Technology mapping and floorplanning: The design uses an RPM (relationally placed macro) methodology to improve area and interconnect delays and achieve a repeatable layout for easy routing and timing closure under module composition and massive replication. Structural RTL instantiates modules and tiles them into a scheduler. The XST annotation (*LUT_MAP=”yes”*) on a 6-input module locks its logic to one LUT; (*RLOC=”XxYy”*) packs FPGA primitives into clusters and places clusters relative to each other.

Fig. 5: FPGA implementation of the parallel scheduler

Figure 5 is a Xilinx 7-series implementation of Figure 4, including the scheduler, priority encoder, and decoded instruction buffer, with the critical path highlighted in white.

Each two horizontal rows of FPGA slices correspond to four entries in the instruction window. Left to right are:

  • pale yellow: four 6-bit decoded ready state flip-flops;

  • yellow/green: B, T00, T01, T10, T11 target decoders;

  • orange: active ready state LUTs/FFs RT_NXT/RT, etc.;

  • purple: INH_NXT and INH;

  • red: RDY_NXT and RDY.

To the right are the synthesized priority encoders and muxes (blue) and the decoded instructions buffer (white) implemented in several 32x6-bit true dual port LUT RAMs.

Performance: In a Kintex-7 -1-speed grade, the critical path takes 5.0 ns, including RDY clock-to-out, priority encoder, mux, decoded instructions LUT RAM, next readys logic and RDY setup. Interconnect delay is 85% of the critical path – unfortunately all paths from any RDY to any RDY must traverse a relatively large diameter netlist.

Cycle time may be reduced to 2.9 ns by adding a pipeline register halfway through the scheduler critical path (the output port of the instruction buffer LUT RAM) however this will not achieve back-to-back issue (in successive cycles) of a single dependent chain of instructions.

Iii-E Incremental dataflow scheduler ready state

The parallel scheduler is straightforward but it consumes hundreds of LUTs and FFs just to maintain 32x12b of ready state – a few LUTs worth of LUT RAM – and this area doubles as the instruction window size doubles. Also, each cycle its next readys LUTs recompute the readiness of every instruction, even though (broadcast notwithstanding) each issued instruction affects at most two others’ ready state. In contrast, the incremental scheduler keeps decoded and active ready state in LUT RAM, maintains the frontier of ready instructions in queues, and evaluates the ready status of just 2-4 target instructions per cycle. Compared to an array of FFs, LUT RAM is fast and dense but has some shortcomings: there is no way to flash clear it, and it only supports one write per cycle.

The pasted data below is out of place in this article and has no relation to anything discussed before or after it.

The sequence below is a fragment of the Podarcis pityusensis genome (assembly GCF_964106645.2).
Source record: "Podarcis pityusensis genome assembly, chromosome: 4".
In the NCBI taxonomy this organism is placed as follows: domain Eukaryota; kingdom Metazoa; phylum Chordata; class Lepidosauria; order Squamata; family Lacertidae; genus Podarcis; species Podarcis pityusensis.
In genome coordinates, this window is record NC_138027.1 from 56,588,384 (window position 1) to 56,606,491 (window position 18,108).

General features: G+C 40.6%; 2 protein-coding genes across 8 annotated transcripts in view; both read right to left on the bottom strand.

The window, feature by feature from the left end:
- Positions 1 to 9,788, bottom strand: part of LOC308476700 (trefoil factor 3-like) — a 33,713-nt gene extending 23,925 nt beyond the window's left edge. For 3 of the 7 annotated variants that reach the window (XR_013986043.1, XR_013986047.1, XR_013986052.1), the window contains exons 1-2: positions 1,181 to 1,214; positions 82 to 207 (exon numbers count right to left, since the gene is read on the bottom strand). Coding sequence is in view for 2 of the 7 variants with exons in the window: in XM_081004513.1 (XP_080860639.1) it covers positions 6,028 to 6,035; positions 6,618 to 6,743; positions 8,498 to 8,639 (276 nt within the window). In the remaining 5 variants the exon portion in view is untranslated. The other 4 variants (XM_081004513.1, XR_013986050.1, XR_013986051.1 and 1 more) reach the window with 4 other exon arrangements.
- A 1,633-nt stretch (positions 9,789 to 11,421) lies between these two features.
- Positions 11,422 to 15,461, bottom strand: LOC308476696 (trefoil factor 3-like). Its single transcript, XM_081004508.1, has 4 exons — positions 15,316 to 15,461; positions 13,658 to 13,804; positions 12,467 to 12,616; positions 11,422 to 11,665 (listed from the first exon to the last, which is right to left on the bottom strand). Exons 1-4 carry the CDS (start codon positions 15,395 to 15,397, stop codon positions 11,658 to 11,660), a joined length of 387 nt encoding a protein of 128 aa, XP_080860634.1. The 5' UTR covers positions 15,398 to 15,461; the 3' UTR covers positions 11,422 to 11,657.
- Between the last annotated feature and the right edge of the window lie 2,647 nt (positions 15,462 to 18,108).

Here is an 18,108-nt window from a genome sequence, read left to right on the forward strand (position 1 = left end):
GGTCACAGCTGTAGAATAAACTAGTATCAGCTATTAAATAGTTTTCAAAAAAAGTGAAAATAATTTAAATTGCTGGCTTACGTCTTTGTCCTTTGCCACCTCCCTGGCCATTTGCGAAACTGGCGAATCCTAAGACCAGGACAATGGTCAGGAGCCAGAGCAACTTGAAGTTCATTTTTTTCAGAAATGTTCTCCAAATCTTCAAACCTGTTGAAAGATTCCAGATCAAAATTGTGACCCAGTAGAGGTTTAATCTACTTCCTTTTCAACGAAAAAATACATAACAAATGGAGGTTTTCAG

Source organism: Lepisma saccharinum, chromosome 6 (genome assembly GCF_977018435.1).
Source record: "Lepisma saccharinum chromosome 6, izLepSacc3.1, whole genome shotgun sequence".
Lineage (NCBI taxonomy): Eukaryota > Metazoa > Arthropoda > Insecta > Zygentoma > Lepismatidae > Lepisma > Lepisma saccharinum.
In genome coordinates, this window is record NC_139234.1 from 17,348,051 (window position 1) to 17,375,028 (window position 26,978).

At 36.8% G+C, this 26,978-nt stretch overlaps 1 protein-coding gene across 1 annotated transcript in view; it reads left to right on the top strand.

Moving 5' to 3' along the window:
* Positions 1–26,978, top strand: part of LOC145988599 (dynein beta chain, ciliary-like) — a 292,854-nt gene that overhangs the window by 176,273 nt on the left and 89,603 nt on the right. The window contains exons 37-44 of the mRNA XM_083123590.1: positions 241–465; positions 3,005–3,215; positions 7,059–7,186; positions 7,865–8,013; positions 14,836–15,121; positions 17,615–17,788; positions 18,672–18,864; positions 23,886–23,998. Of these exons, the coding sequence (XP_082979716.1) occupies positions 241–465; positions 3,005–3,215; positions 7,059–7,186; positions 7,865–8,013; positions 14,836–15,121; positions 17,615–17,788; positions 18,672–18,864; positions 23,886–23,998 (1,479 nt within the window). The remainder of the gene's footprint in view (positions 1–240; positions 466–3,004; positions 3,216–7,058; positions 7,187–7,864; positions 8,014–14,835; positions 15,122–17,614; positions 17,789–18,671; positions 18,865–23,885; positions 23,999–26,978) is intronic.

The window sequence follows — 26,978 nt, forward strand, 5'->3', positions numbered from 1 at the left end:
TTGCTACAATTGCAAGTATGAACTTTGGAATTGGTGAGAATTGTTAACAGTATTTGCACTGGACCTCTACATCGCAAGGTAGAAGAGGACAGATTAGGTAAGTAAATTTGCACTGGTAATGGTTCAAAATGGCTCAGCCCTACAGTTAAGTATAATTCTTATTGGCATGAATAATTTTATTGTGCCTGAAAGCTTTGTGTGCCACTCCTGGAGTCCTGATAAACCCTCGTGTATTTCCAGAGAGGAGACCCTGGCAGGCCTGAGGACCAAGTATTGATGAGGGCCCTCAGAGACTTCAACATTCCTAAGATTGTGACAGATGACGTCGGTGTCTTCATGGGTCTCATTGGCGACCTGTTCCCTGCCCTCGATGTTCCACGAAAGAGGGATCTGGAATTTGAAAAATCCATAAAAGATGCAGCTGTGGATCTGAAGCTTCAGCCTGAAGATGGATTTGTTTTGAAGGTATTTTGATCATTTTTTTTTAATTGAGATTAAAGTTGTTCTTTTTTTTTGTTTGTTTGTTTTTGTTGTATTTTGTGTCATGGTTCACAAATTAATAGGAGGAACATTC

(a) Design: ready state, validation, and ready logic.
(b) FPGA implementation.
Fig. 6: A 16-entry scheduler bank.

Instead, the scheduler uses a hybrid of LUT RAM and FF “RAM”. Decoded (DRT, DRF, DR0, DR1) and active (RT, RF, R0, R1) ready state are stored in several banks of 16x4 true dual port LUT RAM, which is validated by a 16x1 flash-clearable-set-only-RAM “FC-SO-RAM”. This comprises 16 FFs (with common reset), 16 write port address decoders (eight 5,5-LUTs), and a 16:1 read port mux (four 6-LUTs, two MUXF7s, one MUXF8) – just three slices in all. Each read from this hybrid reads the 4b LUT RAM entry and its valid bit. Each write updates the LUT RAM and sets its valid bit.

Multiple LUT RAM write ports. To sustain a fetch/decode rate of d instructions/cycle, and an issue rate of i instructions/cycle, it is necessary to update d+2i ready state entries each cycle. This is a challenge for one write/cycle LUT RAM. Rather than use clock doubling or replicated RAM banks with live value tables, the incremental scheduler divides the ready state up into four (or more) interleaved, disjoint banks: (decoded, active) ready state for (even, odd) instructions. Then the front end can write even and odd decoded ready state while the back end updates even and/or odd target instructions’ active ready state.